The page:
Fair Wear’s labour-minute costing tools, and living wage estimates

How brands can calculate their share of living wage costs

For decades, we’ve known that workers need to earn more, but we still lack concrete systems for determining how this will happen. Much of the holdup is likely due to the looming question: who will pay for higher wages?

The fact that most brands share factories with other brands complicates matters. How can a brand know what its fair share is? To solve this, we have developed an innovative concept called Labour Minute Costing methodology (LMC).

Labour Minute Costing methodology

This methodology uses payroll data to calculate how much it would cost each year to raise wages to a living wage. This total annual cost is measured against data about the time (in minutes) required to make each garment in order to calculate a brand’s share of higher labour costs.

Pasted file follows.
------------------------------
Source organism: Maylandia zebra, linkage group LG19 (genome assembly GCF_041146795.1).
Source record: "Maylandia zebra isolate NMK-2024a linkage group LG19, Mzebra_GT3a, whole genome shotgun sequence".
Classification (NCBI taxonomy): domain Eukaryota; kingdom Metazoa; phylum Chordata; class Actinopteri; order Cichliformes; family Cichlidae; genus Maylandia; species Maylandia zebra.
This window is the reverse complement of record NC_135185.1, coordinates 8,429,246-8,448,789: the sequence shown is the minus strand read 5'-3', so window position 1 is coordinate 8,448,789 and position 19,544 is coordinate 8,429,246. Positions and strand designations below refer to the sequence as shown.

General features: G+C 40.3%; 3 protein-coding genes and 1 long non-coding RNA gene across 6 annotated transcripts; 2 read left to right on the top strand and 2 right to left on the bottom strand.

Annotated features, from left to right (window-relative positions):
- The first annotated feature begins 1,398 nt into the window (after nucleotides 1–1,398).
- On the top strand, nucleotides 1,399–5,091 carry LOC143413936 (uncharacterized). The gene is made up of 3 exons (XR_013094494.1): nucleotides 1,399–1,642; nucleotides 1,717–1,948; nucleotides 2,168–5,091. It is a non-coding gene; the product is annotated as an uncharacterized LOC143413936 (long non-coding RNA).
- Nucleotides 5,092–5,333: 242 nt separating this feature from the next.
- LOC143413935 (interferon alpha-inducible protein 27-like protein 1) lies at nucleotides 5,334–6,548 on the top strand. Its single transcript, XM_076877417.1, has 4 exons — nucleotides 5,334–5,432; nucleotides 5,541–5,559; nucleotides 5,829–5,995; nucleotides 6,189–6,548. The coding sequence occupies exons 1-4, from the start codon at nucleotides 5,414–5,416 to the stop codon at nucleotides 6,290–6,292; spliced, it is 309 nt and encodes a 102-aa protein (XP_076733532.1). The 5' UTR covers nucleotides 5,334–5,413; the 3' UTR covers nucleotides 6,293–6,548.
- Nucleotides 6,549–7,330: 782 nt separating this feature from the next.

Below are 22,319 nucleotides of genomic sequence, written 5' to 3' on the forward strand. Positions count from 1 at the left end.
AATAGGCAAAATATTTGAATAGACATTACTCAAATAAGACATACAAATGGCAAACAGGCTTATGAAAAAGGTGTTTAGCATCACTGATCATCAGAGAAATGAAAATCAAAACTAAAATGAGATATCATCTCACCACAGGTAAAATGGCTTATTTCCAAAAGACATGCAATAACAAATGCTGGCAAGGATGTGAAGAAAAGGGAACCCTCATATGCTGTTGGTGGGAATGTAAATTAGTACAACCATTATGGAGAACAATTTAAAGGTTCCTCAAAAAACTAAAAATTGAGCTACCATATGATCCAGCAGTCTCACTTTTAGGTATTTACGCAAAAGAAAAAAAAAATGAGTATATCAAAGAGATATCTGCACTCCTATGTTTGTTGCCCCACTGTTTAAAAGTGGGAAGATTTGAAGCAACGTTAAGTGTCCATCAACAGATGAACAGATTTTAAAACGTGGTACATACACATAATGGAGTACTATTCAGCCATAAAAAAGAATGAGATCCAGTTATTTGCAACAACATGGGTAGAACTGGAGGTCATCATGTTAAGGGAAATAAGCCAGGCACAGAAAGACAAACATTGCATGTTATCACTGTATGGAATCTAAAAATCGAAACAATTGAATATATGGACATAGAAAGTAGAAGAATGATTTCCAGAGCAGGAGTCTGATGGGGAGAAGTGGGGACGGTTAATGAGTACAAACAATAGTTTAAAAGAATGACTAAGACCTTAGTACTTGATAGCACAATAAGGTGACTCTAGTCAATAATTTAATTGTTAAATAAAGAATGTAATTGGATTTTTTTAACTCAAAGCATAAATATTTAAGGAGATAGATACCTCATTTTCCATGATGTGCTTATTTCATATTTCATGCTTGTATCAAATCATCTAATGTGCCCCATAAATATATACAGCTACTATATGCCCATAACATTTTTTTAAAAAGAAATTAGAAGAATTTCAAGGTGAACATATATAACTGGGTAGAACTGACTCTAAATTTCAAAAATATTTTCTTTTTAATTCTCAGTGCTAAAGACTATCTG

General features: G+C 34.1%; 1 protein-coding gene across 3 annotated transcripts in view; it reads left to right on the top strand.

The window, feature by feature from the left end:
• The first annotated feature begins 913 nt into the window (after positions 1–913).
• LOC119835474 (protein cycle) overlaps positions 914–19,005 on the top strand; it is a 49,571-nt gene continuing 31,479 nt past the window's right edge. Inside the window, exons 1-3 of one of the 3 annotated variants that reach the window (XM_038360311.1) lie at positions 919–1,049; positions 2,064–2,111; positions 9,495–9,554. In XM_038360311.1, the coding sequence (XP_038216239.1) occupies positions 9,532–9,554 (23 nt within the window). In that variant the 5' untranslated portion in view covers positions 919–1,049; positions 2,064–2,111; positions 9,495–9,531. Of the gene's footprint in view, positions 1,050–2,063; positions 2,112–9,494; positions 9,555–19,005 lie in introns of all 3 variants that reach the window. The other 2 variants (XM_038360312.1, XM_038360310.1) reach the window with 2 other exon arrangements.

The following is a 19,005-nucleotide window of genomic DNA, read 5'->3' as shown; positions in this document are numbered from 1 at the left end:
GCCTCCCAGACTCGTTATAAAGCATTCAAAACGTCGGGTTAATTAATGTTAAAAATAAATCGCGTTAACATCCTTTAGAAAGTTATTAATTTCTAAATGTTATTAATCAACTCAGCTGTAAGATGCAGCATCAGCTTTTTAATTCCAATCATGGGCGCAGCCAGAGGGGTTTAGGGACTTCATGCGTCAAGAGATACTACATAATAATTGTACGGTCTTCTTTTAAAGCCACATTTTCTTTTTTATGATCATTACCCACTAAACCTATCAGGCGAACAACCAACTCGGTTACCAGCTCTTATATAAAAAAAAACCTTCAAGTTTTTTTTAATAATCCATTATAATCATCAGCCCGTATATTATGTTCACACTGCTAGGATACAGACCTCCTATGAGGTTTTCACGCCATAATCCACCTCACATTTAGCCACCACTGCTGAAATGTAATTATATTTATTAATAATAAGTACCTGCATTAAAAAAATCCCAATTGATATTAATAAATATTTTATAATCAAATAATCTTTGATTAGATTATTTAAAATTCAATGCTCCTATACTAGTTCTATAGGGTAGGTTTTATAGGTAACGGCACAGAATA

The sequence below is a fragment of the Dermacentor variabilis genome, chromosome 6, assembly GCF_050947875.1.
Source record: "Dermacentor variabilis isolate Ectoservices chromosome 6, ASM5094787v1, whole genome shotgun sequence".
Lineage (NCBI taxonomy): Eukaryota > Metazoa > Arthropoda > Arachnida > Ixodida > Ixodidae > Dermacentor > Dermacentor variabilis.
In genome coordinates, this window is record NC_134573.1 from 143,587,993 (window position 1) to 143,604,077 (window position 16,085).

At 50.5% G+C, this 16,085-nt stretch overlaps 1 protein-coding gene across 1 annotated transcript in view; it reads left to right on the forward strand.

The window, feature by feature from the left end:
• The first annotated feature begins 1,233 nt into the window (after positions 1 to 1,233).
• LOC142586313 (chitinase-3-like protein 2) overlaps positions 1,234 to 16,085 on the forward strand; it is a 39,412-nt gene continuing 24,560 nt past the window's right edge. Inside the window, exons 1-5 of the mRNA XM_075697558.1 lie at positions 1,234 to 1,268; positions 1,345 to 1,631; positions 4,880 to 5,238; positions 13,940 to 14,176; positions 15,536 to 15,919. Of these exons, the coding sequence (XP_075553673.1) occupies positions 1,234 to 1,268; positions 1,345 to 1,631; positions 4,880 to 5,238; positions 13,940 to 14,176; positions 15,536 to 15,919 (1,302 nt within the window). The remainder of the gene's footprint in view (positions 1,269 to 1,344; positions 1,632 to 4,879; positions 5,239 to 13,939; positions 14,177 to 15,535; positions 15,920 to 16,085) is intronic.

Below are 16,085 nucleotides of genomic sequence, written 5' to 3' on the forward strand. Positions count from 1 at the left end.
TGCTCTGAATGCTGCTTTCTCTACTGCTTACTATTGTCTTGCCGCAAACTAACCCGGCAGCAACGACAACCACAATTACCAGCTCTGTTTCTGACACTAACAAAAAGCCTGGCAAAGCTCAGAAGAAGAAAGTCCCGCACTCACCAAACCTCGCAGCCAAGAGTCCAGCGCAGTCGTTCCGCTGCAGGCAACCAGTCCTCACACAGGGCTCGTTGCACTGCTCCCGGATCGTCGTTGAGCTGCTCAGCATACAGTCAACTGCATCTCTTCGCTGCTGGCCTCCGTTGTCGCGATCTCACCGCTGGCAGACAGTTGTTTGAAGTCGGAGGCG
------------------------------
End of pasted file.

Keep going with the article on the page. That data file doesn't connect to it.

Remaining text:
Thus, the various brands sourcing from the same factory can share the financial responsibility for higher wages. Provided that brands take the correct legal precautions to comply with competition law (Fair Wear also offers guidance on this), this makes it possible for brands to work together to address wages.

LMC makes it possible for each brand sourcing from a shared facility to pay its share of the higher
labour costs associated with living wages.

Labour-minute costing allows brands to take responsibility for their share of production at a shared facility. For example, a brand that places a small order of a simple t-shirt (which likely requires fewer total minutes to produce) would pay a smaller share of wage increases than a brand placing large orders of complicated styles (which require more minutes to produce). 

Guidance for living wage estimates to calculate brands’ living wage factor

To calculate a brand’s share, we must calculate the difference between current labour costs and those associated with paying a living wage.  But which living wage estimate (or ‘living wage benchmark’) should brands use to calculate this difference?